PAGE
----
Surveillance measures proposed by Benjamin Netanyahu under the guise of pandemic threaten a system of governance already on life support.
People wearing protective masks walk into Samson Assuta Ashdod University Hospital this week in southern Israel (AFP).
Under the cover of the coronavirus pandemic and the subsequent deterioration of political stability in the country, the Israeli government led by Benjamin Netanyahu is pushing to employ extreme measures which further undermine already tenuous democratic rights and civil liberties.
Late on Monday, Netanyahu, who now leads a government in transition after three deadlocked elections within 15 months, activated the police and Shin Bet, the domestic security service, to monitor people who are suspected of having contracted the virus.
The prime minister’s plan is to repurpose the same technology that the security agency and, to a lesser degree, the police, now use to combat armed militants and criminals, as a weapon against the pandemic.
For a decade and a half, Israeli intelligence developed one of the most sophisticated surveillance tools to monitor and spy on Palestinian activists and people deemed to be enemies of the state. They include tracking computers and sweeping phones by cross-checking the positions of antennas and transmitted signals.
Combined with cameras at street corners in “safe cities” (highly monitored cities) and monitoring online activity including Google, Twitter, Facebook and YouTube, it makes people “visible” and “naked”.
By using accumulated data, the technology can track and mine information about people’s movement and locations not only online but in real life, and can also retrieve the same details about them from over the past two to three weeks.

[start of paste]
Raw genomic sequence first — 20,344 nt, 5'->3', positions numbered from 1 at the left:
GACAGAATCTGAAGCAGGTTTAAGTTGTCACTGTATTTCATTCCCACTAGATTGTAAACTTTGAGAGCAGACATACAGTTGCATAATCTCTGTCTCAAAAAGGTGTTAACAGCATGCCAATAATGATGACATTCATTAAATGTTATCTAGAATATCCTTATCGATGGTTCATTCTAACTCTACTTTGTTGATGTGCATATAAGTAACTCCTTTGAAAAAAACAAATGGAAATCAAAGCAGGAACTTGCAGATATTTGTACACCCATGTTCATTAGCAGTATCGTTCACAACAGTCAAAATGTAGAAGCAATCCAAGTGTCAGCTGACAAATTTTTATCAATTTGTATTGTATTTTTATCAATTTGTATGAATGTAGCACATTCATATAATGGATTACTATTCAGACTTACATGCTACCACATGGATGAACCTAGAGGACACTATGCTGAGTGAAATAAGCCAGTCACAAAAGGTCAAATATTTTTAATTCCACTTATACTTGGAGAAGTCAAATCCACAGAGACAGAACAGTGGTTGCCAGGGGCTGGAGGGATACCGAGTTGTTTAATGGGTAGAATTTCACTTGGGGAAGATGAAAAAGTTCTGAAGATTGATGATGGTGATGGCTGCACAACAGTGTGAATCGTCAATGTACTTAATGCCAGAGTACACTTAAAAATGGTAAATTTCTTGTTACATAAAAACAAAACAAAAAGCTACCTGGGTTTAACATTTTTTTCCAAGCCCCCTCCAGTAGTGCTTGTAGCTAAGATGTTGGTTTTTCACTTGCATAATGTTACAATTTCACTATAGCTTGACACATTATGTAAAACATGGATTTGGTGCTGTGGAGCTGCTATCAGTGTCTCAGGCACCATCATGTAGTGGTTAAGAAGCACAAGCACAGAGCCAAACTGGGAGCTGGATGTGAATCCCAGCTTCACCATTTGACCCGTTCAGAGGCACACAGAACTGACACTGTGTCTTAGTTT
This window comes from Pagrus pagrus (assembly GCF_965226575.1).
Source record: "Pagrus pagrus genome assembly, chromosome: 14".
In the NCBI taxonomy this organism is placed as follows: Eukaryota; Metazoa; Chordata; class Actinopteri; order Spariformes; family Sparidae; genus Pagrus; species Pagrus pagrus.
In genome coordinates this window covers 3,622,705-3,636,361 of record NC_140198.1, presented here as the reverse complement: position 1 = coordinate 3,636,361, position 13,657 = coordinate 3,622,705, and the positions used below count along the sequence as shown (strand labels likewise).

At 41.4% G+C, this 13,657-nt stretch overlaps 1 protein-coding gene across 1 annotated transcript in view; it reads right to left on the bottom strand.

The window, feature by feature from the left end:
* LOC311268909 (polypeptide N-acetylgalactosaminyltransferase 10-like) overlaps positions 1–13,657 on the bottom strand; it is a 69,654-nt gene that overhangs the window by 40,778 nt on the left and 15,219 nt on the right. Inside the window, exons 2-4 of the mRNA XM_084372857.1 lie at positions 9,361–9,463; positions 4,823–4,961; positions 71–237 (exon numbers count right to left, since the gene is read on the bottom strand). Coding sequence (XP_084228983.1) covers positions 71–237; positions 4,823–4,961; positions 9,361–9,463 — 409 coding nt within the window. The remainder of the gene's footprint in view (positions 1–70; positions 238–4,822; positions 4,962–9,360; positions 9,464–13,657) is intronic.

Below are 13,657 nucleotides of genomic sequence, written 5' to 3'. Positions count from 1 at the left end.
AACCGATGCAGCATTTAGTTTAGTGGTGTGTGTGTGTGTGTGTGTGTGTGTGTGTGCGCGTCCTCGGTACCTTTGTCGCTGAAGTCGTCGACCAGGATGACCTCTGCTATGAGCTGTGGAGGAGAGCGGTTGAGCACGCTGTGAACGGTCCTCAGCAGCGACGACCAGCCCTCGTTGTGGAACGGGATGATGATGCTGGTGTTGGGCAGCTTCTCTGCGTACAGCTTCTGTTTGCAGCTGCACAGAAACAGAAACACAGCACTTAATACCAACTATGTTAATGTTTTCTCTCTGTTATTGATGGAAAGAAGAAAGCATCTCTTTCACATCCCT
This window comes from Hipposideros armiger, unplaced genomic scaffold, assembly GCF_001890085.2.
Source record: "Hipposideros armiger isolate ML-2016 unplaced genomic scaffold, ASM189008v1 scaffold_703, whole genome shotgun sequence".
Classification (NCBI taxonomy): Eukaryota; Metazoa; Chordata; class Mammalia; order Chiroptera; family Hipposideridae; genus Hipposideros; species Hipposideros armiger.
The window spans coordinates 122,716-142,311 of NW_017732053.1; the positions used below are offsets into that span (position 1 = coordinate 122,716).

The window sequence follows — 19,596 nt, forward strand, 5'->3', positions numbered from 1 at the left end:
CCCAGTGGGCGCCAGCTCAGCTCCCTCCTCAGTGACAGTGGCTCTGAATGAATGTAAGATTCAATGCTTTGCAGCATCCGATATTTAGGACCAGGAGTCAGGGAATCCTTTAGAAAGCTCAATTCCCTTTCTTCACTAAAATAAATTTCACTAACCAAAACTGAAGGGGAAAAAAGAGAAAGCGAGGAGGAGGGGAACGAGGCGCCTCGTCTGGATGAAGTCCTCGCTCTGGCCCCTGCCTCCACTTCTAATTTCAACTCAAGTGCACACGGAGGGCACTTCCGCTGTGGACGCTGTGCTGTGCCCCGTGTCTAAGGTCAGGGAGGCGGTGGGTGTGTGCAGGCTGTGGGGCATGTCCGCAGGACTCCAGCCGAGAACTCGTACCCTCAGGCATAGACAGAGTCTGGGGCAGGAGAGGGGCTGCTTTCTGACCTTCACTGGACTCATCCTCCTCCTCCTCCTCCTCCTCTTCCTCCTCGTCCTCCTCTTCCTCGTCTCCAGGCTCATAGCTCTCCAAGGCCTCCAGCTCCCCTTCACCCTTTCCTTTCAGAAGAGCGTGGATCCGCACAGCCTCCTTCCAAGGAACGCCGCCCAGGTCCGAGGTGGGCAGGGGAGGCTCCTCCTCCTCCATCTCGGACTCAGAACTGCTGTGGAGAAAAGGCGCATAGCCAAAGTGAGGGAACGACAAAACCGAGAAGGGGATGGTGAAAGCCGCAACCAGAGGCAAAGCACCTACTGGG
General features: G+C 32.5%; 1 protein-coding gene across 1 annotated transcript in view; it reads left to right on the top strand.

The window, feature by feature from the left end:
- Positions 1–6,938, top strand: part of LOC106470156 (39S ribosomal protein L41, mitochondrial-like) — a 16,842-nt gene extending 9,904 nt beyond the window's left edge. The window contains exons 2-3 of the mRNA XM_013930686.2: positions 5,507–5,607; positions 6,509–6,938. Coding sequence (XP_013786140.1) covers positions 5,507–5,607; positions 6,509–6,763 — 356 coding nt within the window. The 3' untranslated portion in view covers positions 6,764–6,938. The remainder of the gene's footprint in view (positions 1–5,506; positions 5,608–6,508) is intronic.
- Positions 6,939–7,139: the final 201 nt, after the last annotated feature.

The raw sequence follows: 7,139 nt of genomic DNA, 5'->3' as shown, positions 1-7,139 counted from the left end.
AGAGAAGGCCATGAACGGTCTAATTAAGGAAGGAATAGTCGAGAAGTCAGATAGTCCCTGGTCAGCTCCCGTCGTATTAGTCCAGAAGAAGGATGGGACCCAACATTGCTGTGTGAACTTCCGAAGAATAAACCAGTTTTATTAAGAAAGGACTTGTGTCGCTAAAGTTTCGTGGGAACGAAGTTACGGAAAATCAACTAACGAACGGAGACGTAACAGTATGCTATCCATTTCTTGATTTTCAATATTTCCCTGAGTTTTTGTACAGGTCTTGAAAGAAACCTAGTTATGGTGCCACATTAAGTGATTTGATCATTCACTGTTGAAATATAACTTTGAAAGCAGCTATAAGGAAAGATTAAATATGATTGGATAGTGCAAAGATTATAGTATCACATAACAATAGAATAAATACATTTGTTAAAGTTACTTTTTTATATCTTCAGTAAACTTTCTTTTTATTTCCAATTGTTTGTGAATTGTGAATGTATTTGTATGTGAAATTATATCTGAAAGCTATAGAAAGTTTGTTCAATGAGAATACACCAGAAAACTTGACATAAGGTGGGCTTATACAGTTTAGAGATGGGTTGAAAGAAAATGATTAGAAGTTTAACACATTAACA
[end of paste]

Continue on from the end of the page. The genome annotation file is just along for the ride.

This technology, which Israel has used for years in wars and for chasing criminals, is not unique to the country. From China to the United States, from Iran to Italy, from Qatar and Saudi Arabia to Russia, it is available, used extensively and completely epitomises the notion of Big Brother.
However, Israel is the first country to publicly acknowledge that it will use the technology to try to stem the spread of coronavirus.
Jumping the lines
No one can argue about the importance of containing and stopping the virus to “flatten the curve” and it’s even more essential now for nations like Israel and Italy, whose citizens have earned – and deserve – a reputation for chaotic behaviour and an aversion to following instructions.
Could there be anything more typically Israeli than jumping the line?
So in an era when we are being asked to keep our social distance, mingle in small groups, avoid handshaking and maintain personal hygiene, it is difficult for Israeli authorities to actually impose these regulations.
Given these difficulties and with the growing concern of local health officials that Israel, with “only” 304 coronavirus cases (as of 17 March) and luckily no deaths so far, will soon be confronting an exponential explosion impacting tens of thousands of people, the government has introduced the spying system into the civil realm as an unavoidable necessity.
Netanyahu’s government has given assurances that the technology will be used solely for the purpose of locating and identifying those who have been unknowingly in contact with a person who has tested positive for coronavirus.
Furthermore, the decision was approved by the attorney general with the promise that the information collected will be destroyed after 30 days.